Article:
where ϕ(r, θ) is the random variable associated to the phase perturbation. In general, ψl(r, θ) is a superposition of several OAM eigenstates. Kolmogorov's theory of turbulence26 describes the stochastic properties of this perturbation by means of the so called coherence function
where the subscript “ens” denotes ensamble average. The strength of turbulence in this regime is measured by the ratio between the beam waist w and the Fried parameter r0, given by Ref. 27
where λ is the wavelength and Cn is the refractive index structure constant. It can be associated with the coherence length of the phase perturbations: the smaller the value of r0 compared to w, the stronger the effects of turbulence.
Rotationally invariant photonic qubits are composed of polarization and = ±1 OAM eigenstates. However in some cases one might be interested in transmitting higher order hybrid qubits made of polarization and opposite OAM values with |l| > 1, as was done in Ref. 11. The calculations we present here, concerning only the OAM part, can be applied in the future to higher order hybrid qubits. For this reason we consider a two-dimensional OAM subspace spanned by states |−l〉 and |l〉. Moreover, we assume that the detection is such that only these states are registered. That is, any perturbation that takes the OAM outside of the subspace results in a null event, or a loss. This of course depends on the detection procedure and can be true in the case of pure OAM20 or hybrid qubits4.
Thus, in order to know the properties of the evolved state after turbulence, we have to calculate matrix elements of the form 〈l1|ψI〉〈ψII|l2〉 where the OAM quantum numbers l1(2) and lI,(II) take values ±l. The basis elements labeled by arabic numerals |l1〉 and |l2〉 can be interpreted as the states at the measurement stage. Roman numerals denote the initially prepared states |lI〉 and |lII〉 which after turbulence become |ψI〉 and |ψII〉 according to equation (2). Following the results in Ref. 14, we proceed to calculate the ensemble average where the non-zero elements can be written as
where R(r, z) is the radial distribution of the unperturbed wave front and the function ΘΔl is the circular harmonic transform of the rotational coherence function
with lI − l1 − (lII − l2) = Δl. This quantity must be Δl = 0, 2l for preparation and detection in the subspace spanned by OAM values ±l.
We note that Eq. (7) satisfies the mirror symmetry condition found in Ref. 4 for resilience against spatial perturbations. Coefficients C0 and C2l depend on w/r0, but we will omit this dependence for notational simplicity.
In order to analyze the effect of turbulence on the hybrid qubits, we consider a quantum communication scenario without a shared reference frame as in Fig. 1. Logical qubits are encoded into the subspace of the polarization/OAM degrees of freedom spanned by the vectors:
where h stands for “hybrid” and R(L) stands for right (left) circular polarization. One can efficiently produce arbitrary superpositions of states in equations (9) by first encoding qubits in the polarization via waveplates and then by transferring them to the hybrid space by means of a q-plate, an inhomogeneous birefringent device that couples the polarization and OAM6,24. The q-plate acts indeed as a universal encoder/decoder, mapping back and forth between the polarization qubit |Ψ〉 = α|R〉 + β|L〉 and the hybrid qubit |Ψ〉h = α|0〉h + β|1〉h4.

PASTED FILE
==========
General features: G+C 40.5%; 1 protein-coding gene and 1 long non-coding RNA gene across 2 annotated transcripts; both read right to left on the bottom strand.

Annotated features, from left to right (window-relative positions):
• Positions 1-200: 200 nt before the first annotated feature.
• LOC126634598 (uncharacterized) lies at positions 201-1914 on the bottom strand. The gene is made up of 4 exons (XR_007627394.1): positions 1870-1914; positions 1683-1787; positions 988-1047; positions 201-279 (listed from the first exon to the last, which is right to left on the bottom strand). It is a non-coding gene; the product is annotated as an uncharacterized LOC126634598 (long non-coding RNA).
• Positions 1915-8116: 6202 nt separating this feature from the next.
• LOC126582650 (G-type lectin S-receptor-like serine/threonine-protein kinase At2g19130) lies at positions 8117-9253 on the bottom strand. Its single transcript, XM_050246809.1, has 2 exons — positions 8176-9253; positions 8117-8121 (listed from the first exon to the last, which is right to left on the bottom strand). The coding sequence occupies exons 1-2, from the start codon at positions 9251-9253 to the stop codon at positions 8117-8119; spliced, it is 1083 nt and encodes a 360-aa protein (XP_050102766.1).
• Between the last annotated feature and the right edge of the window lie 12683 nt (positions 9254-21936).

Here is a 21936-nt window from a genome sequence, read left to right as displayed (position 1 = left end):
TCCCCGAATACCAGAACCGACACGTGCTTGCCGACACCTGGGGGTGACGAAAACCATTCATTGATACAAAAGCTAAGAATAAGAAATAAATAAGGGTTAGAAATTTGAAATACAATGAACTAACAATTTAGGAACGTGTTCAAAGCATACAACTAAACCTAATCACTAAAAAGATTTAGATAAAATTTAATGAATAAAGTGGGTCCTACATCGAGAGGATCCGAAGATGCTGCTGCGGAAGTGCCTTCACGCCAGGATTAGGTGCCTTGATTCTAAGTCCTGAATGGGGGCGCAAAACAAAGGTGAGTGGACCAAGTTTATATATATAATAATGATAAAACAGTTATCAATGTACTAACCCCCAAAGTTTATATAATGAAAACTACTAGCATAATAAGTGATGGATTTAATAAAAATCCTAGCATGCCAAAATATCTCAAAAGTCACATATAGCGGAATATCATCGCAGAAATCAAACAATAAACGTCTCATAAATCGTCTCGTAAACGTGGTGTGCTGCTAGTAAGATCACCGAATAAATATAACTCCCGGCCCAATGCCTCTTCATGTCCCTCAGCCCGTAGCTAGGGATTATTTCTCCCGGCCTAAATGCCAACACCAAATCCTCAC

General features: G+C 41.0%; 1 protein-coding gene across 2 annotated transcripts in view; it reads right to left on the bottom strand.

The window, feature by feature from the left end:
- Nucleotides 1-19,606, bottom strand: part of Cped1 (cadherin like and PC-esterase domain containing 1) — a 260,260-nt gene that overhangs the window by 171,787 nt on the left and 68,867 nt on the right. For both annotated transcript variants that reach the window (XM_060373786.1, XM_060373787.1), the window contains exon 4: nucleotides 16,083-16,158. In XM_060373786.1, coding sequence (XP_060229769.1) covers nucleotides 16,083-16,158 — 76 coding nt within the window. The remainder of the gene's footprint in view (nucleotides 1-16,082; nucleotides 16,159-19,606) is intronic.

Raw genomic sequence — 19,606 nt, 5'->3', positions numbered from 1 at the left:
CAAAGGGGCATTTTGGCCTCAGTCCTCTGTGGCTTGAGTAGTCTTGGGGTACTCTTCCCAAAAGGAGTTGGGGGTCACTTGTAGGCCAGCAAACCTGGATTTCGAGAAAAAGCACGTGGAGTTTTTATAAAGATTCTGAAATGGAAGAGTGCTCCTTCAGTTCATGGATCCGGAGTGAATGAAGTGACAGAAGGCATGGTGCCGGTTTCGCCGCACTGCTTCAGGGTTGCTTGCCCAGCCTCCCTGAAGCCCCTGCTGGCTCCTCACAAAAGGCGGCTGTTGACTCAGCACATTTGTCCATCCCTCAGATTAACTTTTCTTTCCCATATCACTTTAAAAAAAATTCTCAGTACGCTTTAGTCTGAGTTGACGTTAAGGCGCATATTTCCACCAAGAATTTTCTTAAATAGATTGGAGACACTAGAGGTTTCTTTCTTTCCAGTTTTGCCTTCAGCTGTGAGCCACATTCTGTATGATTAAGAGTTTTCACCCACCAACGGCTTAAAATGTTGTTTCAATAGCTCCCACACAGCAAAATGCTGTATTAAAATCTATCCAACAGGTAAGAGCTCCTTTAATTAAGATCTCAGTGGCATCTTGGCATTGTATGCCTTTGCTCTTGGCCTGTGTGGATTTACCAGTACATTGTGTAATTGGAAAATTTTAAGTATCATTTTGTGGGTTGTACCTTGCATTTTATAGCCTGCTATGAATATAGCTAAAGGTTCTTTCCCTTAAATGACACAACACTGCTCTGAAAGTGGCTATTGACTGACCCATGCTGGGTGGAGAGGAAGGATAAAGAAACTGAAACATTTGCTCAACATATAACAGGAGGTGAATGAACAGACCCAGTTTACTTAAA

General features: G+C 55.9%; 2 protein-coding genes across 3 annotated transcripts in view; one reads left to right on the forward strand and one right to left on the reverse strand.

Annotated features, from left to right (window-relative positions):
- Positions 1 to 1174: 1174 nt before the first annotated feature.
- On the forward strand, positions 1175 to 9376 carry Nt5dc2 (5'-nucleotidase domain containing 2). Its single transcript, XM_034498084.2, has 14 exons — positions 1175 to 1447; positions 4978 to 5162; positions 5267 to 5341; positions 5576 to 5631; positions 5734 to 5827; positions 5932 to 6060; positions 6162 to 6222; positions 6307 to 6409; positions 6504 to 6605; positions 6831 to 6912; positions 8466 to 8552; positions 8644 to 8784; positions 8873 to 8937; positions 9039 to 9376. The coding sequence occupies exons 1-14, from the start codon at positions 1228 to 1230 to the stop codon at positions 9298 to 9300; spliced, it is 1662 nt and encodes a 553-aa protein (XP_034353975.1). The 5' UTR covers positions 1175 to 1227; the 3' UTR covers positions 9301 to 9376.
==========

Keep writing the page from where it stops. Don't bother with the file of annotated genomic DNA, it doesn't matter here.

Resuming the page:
When l = 1, the hybrid states |0〉h and |1〉h have null total angular momentum and are invariant to rotations around the propagation axis2,4. Hybrid qubits are then sent through a turbulent environment. For the OAM component in equations (9), after turbulence we have
where in general 〈ψi|ψj〉oam ≠ 0 even for i ≠ j, which means that orthogonality in the OAM basis is not preserved by turbulence.
In turn, the effects of turbulence on the polarization degrees of freedom are negligible. So, for hybrid states of light in Eq.(9) after transmission we have
where “T” stands for turbulence. Because the polarization is immune to turbulence, orthogonality between logical states is preserved even after transmission through turbulence.
Finally, the detection stage consists of a second q-plate, wave plates for polarization analysis and a single mode fiber. The results (7) and (8) of the last section can be put together to conclude that after the q-plate, the state transforms as Ref. 4:
where Ph is the probability of the perturbed state to remain inside the logical subspace. By post-selecting the fundamental l = 0 spatial mode, the quantum state can be perfectly recovered and encoded back into the polarization space. Thus, unity fidelity is in principle possible for the hybrid encoding and any amount of weak turbulence. This post-selection can be made in a non-destructive way, by simply sending the photon through a single-mode optical fiber. Then, the polarization state can be detected using waveplates and a polarizing beam splitter, as shown in Fig. 1, or used for further quantum-information processing.
The experimental setup used to demonstrate the resilience of hybrid qubits is sketched in Fig. 2. A linear polarized laser beam with wavelength λ = 795 nm propagates first through a preparation stage consisting of a quarter wave plate (QWP) a half wave plate (HWP) and a q-plate where arbitrary superpositions of hybrid states can be prepared. A turbulence machine (described in the Methods section) produces real air turbulence between the preparation and detection stages. In Fig. 2 b), we observe the relation between power at the resistors inside the turbulence machine and the Fried parameter characterizing the turbulence strength. Progressive degradation of a gaussian beam is illustrated by 1 ms snapshots for four different Fried parameters. After transmission through turbulence, the information is decoded by a q-plate, followed by QWP, HWP and PBS and the light is coupled to a single-mode fiber and detected.